The Biggest Boats In the Industry

by Larry Peemier 4 months ago in industry

We're gonna need a bigger boat - oh wait.

The Biggest Boats In the Industry
RMS Titanic

Boats. Ships. Watercrafts. Seafaring vessels. Human holders. Call them what you will, but they're one of the most influential inventions in all of humankind. For some reason, they just keep on getting bigger. This innate drive to keep building larger and larger boats continues to confuse and mystify even the most accredited of scholars. Elements of this can be seen in the folklore and myths of many different types of religions. In Genesis chapters 6-8, Noah is commanded by God to prepare for an incoming flood by building a huge boat that is 300 cubits long, 50 cubits wide, and 30 cubits high. The purpose of this passage and the reason why God places so much emphasis on the size of the boat, is to communicate that large boats truly lead to salvation and that the creation of them should be encouraged. Whether or not you can agree on that, you can agree that boats truly have a peculiar place in most ancient texts.

One of the most celebrated boats in history has to be the Titanic. James Cameron did a phenomenal job stimulating interest towards this aspect of our sea history, and its important to observe the different multi-faceted aspects of this tragedy. The RMS Titanic was a huge boat, with two steam-powered steering engines being necessary to move the massive 100 ton rudder. This wasn't your Granddad's fishing boat over here. This was a huge, monstrous metal deathtrap callously forged in Northern Ireland, with constant mistakes occurring during the construction process. This was a boat so grievously afflicted with structural mishaps that it looked like something that would have been made by the Uruk Hai from Lord of the Rings. Naturally, as you and most people know, it hit an iceberg and the so called 'unsinkable ship' sank.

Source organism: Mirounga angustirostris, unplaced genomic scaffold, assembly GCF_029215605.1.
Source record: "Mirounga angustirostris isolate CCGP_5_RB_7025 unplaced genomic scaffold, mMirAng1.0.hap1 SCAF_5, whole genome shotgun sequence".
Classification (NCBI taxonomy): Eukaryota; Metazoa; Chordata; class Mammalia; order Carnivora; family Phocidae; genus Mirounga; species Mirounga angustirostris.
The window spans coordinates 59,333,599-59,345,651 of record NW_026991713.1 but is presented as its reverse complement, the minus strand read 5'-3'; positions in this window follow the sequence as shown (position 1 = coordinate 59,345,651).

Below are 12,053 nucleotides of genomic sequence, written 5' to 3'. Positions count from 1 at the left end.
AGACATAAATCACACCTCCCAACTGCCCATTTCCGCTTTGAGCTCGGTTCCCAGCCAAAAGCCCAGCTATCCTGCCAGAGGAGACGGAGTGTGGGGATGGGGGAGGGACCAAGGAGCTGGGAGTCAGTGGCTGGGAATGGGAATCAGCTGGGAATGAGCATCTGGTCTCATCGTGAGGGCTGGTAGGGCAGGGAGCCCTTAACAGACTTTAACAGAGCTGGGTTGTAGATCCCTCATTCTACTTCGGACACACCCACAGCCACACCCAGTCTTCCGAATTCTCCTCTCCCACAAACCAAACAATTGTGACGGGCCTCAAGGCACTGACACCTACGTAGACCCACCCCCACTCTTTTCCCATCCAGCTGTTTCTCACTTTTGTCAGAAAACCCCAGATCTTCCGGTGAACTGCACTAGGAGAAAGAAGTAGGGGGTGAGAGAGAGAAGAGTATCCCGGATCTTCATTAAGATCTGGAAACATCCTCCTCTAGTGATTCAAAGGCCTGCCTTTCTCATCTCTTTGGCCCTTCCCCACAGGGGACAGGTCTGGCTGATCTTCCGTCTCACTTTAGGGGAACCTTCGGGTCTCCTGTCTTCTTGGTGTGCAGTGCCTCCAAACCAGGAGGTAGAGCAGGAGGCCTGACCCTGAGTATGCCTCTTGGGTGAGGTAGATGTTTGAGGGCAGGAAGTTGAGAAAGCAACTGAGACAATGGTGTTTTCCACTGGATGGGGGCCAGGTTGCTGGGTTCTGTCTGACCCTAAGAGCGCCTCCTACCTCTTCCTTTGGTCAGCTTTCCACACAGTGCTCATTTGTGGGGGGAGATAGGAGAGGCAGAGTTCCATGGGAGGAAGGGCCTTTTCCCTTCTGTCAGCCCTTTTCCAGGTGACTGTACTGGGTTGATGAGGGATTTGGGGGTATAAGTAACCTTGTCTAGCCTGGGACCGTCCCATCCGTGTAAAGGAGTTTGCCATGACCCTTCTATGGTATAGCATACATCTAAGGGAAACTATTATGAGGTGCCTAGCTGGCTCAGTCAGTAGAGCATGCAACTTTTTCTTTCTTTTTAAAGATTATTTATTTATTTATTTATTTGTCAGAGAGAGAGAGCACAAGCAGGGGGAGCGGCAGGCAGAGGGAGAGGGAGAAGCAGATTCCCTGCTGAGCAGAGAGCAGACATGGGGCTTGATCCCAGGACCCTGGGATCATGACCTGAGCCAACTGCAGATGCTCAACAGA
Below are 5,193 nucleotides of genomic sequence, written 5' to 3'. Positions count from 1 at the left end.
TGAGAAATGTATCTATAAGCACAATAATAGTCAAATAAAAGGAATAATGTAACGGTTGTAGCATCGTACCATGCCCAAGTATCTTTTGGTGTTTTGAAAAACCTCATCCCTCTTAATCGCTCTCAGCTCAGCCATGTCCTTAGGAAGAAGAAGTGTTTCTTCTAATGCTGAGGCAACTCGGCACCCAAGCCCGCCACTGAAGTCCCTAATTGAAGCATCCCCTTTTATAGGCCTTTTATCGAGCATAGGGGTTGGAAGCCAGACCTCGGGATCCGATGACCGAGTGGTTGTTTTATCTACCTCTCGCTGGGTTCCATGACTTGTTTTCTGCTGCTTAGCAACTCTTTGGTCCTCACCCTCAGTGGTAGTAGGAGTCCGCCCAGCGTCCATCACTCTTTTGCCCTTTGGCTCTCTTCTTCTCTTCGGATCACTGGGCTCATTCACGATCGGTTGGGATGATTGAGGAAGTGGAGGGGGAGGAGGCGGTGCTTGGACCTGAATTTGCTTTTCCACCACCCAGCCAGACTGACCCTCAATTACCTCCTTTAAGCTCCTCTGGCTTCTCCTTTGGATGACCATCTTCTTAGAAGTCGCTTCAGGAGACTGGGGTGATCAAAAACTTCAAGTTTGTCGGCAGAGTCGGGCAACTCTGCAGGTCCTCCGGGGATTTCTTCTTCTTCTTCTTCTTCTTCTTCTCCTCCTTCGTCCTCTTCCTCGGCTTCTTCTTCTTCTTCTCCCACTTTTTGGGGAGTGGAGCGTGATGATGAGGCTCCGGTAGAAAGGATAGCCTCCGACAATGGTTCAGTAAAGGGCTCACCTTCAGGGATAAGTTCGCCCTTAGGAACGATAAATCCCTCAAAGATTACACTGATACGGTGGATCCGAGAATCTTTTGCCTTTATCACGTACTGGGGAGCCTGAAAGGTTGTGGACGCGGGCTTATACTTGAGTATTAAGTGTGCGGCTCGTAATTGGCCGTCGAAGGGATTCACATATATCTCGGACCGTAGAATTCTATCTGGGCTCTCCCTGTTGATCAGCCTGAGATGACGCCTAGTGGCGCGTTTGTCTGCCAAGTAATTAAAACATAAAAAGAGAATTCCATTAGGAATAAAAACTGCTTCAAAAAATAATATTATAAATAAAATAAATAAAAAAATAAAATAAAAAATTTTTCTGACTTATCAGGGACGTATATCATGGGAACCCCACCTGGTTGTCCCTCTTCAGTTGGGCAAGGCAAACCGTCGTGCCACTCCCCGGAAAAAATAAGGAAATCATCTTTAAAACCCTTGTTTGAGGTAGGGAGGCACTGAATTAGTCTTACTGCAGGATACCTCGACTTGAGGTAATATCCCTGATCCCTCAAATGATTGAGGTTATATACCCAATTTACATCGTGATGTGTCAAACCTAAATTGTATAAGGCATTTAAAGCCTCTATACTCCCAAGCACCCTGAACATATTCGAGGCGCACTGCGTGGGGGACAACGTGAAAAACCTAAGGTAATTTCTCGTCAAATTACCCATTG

When you're talking about large ships, you're for sure going to be looking at a lot of supertankers. Supertankers are a class of ship designed to carry gas or liquids in huge quantities, and make up the bulk of the worlds heaviest and longest ships. These are some pretty remarkable ships, and we should recognize this in our pursuit of global naval knowledge and appreciation. For the most part, the supertanker era is largely over. Batillus was the first constructed boat of the Batillus class of supertanker, and it was the second largest supertanker, only surpassed by the Seawise Giant. While the Seawise Giant had a fairly nice and frilly end as the official largest of the supertankers, Batillus was crippled by the failing oil industry and slowly rotted at the port before finally being sold for scrap in 1985. Glory only goes to the biggest. Shipbuilders would be wise to remember that.

What now? With the end of that era, what type of ships will we build now to be the biggest? Many people are working day and night to find the answer to that question, as the existential pain won't stop until its answered. For now, large, one-off ships with fairly specific purposes are being constructed. The Pioneering Spirit is a ship that is basically made out of cranes. There's tons of them. Its for moving huge pipelines on oil platforms, as well as moving the literal oil platforms themselves. Its a ship so large, its purpose is literally to install oil and gas platforms in one go. As of right now, many people are involved in the rigorous scientific process trying to figure out exactly what to build next. Countless people are in the process of integrating full fledged research investigation into ship building. Hopefully in the process, we'll be able to discover new, lightweight alloys, structural planning methods, ship fuel sources, and much more. With these advancements, many hope to find what humanity has been searching for all along. That intrinsic drive to build the largest boat ever. When man tries to build a boat tall enough to scrape the sky, only then shall we breach the clouds and see heaven.

industry
Larry Peemier
Larry Peemier
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Larry Peemier

Hi - I'm Larry Peemier.

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